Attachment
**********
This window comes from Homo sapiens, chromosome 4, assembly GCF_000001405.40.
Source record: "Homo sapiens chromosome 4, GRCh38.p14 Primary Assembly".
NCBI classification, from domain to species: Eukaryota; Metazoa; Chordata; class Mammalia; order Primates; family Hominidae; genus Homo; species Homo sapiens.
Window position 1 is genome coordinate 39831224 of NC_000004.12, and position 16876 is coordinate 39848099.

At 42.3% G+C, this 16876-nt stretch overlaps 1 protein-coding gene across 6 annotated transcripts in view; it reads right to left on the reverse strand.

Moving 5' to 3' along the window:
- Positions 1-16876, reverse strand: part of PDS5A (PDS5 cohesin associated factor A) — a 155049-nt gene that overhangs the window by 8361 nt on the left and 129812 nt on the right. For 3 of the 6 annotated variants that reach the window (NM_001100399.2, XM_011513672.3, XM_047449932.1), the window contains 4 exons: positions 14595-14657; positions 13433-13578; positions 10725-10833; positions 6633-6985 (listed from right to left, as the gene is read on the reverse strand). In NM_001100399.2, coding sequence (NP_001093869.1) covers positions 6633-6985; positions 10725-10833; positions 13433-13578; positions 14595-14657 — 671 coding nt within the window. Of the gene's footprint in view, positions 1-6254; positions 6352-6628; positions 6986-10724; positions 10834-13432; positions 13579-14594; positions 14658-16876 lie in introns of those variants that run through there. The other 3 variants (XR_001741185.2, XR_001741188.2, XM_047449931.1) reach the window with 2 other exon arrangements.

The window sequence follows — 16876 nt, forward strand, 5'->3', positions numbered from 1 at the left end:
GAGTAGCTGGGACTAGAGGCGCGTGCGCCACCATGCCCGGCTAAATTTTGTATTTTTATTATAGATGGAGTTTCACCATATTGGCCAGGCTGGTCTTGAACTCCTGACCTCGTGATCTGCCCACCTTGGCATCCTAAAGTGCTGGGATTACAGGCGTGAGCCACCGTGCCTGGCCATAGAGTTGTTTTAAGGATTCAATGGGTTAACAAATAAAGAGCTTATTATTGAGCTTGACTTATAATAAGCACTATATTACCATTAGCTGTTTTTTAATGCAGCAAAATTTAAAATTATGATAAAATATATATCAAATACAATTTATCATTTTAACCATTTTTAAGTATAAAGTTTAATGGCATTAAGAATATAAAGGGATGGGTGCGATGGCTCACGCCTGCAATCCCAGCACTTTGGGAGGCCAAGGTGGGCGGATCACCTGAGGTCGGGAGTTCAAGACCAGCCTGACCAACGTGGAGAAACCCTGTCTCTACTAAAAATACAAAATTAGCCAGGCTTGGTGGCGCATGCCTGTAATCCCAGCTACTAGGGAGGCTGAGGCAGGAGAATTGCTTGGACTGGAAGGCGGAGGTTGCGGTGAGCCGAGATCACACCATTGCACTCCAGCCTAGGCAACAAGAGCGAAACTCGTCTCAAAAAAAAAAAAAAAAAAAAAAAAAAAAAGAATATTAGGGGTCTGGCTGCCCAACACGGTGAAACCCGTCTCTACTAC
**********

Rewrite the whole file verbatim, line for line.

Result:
This window comes from Homo sapiens, chromosome 4, assembly GCF_000001405.40.
Source record: "Homo sapiens chromosome 4, GRCh38.p14 Primary Assembly".
NCBI classification, from domain to species: Eukaryota; Metazoa; Chordata; class Mammalia; order Primates; family Hominidae; genus Homo; species Homo sapiens.
Window position 1 is genome coordinate 39831224 of NC_000004.12, and position 16876 is coordinate 39848099.

At 42.3% G+C, this 16876-nt stretch overlaps 1 protein-coding gene across 6 annotated transcripts in view; it reads right to left on the reverse strand.

Moving 5' to 3' along the window:
- Positions 1-16876, reverse strand: part of PDS5A (PDS5 cohesin associated factor A) — a 155049-nt gene that overhangs the window by 8361 nt on the left and 129812 nt on the right. For 3 of the 6 annotated variants that reach the window (NM_001100399.2, XM_011513672.3, XM_047449932.1), the window contains 4 exons: positions 14595-14657; positions 13433-13578; positions 10725-10833; positions 6633-6985 (listed from right to left, as the gene is read on the reverse strand). In NM_001100399.2, coding sequence (NP_001093869.1) covers positions 6633-6985; positions 10725-10833; positions 13433-13578; positions 14595-14657 — 671 coding nt within the window. Of the gene's footprint in view, positions 1-6254; positions 6352-6628; positions 6986-10724; positions 10834-13432; positions 13579-14594; positions 14658-16876 lie in introns of those variants that run through there. The other 3 variants (XR_001741185.2, XR_001741188.2, XM_047449931.1) reach the window with 2 other exon arrangements.

The window sequence follows — 16876 nt, forward strand, 5'->3', positions numbered from 1 at the left end:
GAGTAGCTGGGACTAGAGGCGCGTGCGCCACCATGCCCGGCTAAATTTTGTATTTTTATTATAGATGGAGTTTCACCATATTGGCCAGGCTGGTCTTGAACTCCTGACCTCGTGATCTGCCCACCTTGGCATCCTAAAGTGCTGGGATTACAGGCGTGAGCCACCGTGCCTGGCCATAGAGTTGTTTTAAGGATTCAATGGGTTAACAAATAAAGAGCTTATTATTGAGCTTGACTTATAATAAGCACTATATTACCATTAGCTGTTTTTTAATGCAGCAAAATTTAAAATTATGATAAAATATATATCAAATACAATTTATCATTTTAACCATTTTTAAGTATAAAGTTTAATGGCATTAAGAATATAAAGGGATGGGTGCGATGGCTCACGCCTGCAATCCCAGCACTTTGGGAGGCCAAGGTGGGCGGATCACCTGAGGTCGGGAGTTCAAGACCAGCCTGACCAACGTGGAGAAACCCTGTCTCTACTAAAAATACAAAATTAGCCAGGCTTGGTGGCGCATGCCTGTAATCCCAGCTACTAGGGAGGCTGAGGCAGGAGAATTGCTTGGACTGGAAGGCGGAGGTTGCGGTGAGCCGAGATCACACCATTGCACTCCAGCCTAGGCAACAAGAGCGAAACTCGTCTCAAAAAAAAAAAAAAAAAAAAAAAAAAAAAGAATATTAGGGGTCTGGCTGCCCAACACGGTGAAACCCGTCTCTACTAC